- A City
- Written by
- Greg MacArthur
- Directed by
- Jennifer Tarver
- Amy Keating, David Patrick Flemming, Justin Goodhand, Cole J. Alvis
- Artscape Sandbox
In Greg MacArthur's fluid and circular play A City, four friends reminisce about many things, but mostly about a famous fifth friend. We'll call him Shia LaBeouf. We'll call him Shia LaBeouf because that's what his friends call him – he died years earlier and it is still too emotional to refer to him by his real name.
Apparently the late LaBeouf was quite a guy; his friends are semi-disciples of him. He would photograph the four of them in a series of scenes that portrayed the death of civilization: tableaux vivants depicting the bubonic plague, the U.S. Civil War, the death of punk and other historical bummers.
LaBeouf saw something in the four. He illuminated them. He forced them to see things about themselves they were avoiding. He showed them vulnerability – something needed to be a good person, we are told, and to be a good actor.
The world-premiering A City is the second in a trilogy of plays from MacArthur inspired by real-life collaborators in three different Canadian cities. The first in the series, the intellectual A Man Vanishes, presented at Videofag in the spring of 2016, was loosely based on Shohei Imamura's acclaimed 1967 film-noir classic of the same name.
A City refers to Montreal, where the playwright once lived. The four friends are based on friends of MacArthur – members of an actual indie theatre company in the city: Sidemart Theatrical Grocery. Humorous and swift with intersecting dialogue, the piece is a snapshot of a world that, for MacArthur, is gone. It's a collapse of a small civilization and a homage to a place in time that is now defined by the impreciseness of memories.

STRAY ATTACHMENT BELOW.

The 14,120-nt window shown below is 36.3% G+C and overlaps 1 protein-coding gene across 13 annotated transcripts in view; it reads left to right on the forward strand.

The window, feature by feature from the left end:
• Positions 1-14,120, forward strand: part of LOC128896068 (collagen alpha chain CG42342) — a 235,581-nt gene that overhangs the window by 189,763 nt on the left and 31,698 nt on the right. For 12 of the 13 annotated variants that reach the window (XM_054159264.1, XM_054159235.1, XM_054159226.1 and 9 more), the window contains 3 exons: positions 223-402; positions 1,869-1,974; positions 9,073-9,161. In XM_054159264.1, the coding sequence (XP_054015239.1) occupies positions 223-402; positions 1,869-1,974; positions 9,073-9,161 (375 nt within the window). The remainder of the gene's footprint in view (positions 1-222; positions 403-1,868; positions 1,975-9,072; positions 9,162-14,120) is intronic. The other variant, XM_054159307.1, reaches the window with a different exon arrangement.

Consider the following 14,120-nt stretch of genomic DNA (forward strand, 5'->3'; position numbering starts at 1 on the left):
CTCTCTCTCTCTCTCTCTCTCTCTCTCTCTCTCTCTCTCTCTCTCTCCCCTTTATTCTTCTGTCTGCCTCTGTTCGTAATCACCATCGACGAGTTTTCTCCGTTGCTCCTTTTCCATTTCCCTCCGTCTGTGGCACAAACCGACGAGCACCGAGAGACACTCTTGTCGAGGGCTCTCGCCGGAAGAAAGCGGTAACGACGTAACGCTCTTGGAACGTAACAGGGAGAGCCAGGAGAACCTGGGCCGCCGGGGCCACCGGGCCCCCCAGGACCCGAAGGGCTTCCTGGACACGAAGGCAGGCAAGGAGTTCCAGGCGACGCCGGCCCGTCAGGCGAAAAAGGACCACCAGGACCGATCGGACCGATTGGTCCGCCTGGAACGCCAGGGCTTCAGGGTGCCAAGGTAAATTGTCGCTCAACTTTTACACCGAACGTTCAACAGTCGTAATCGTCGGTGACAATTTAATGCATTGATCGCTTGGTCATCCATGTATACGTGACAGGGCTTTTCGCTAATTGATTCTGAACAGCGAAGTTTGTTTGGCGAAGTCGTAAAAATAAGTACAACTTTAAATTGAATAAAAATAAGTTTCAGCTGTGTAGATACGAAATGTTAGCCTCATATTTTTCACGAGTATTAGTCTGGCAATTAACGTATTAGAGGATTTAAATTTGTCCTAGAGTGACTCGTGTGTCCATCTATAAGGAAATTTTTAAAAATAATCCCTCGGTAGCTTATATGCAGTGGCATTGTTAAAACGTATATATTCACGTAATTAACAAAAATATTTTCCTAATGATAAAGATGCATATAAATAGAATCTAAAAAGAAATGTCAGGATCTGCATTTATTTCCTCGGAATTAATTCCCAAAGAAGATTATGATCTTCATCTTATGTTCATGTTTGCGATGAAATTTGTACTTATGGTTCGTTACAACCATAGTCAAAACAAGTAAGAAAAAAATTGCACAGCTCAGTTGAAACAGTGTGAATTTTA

LaBeouf told his friends that colours are not real, and that the brain makes up colours to give the world shape. Spartanly staged in a square room with LED tube lighting on the floor that marks a performance area, A City took its own shape through documented stories, recorded text, confessional monologues and fictional writing. Verbatim theatre, then, with whimsy.
The four characters, who once shared an apartment, are Paddy (a possibly gay musician, played by Cole Alvis), Gemma (who knew LaBeouf better than the rest, played by Amy Keating), Graham (high-strung, perhaps hyperthyroid, jealous of LaBeouf, played by David Patrick Fleming) and Andrew (a name-dropping tall-drink-of-water who's been to Hollywood and who refers to Gerard Butler as "Jerry," played by Justin Goodhand).
Individually, all the actors' performances are up to snuff. Collectively they are believable as a once-close foursome, albeit with recollections that don't always match up. But that's the thing with memories. Some are embellished – the missing blanks filled up in flattering ways. (Some call them "alternative facts.")
Much of the dialogue has to do with a Halloween party. Gemma says she left the apartment window open after the party to clear out the smoke, and that she slept on the couch. But Graham says she passed out, was hung over from a bottle of tequila, and that because she stupidly left the window open his cat escaped.
All four, however, seem to agree on LaBeouf, who had dressed for the party up as King Tut, complete with gold body paint and an Egyptian death mask. And then he disappeared, with no one remembering him leave. All things must come to an end, be it friendships or a boy king or a golden era.
A theory on the physiology of dying is put forward. The idea is that because the brain is not equipped for death, in its confusion it begins frantically searching for "real" things – the near-death moment in which experiences and people are flashed before our eyes.
That's not a bad way to die. But is it a good way to live? And what is real? In a thoughtful play that blurs fact and fiction, MacArthur asks questions.
A City continues to April 2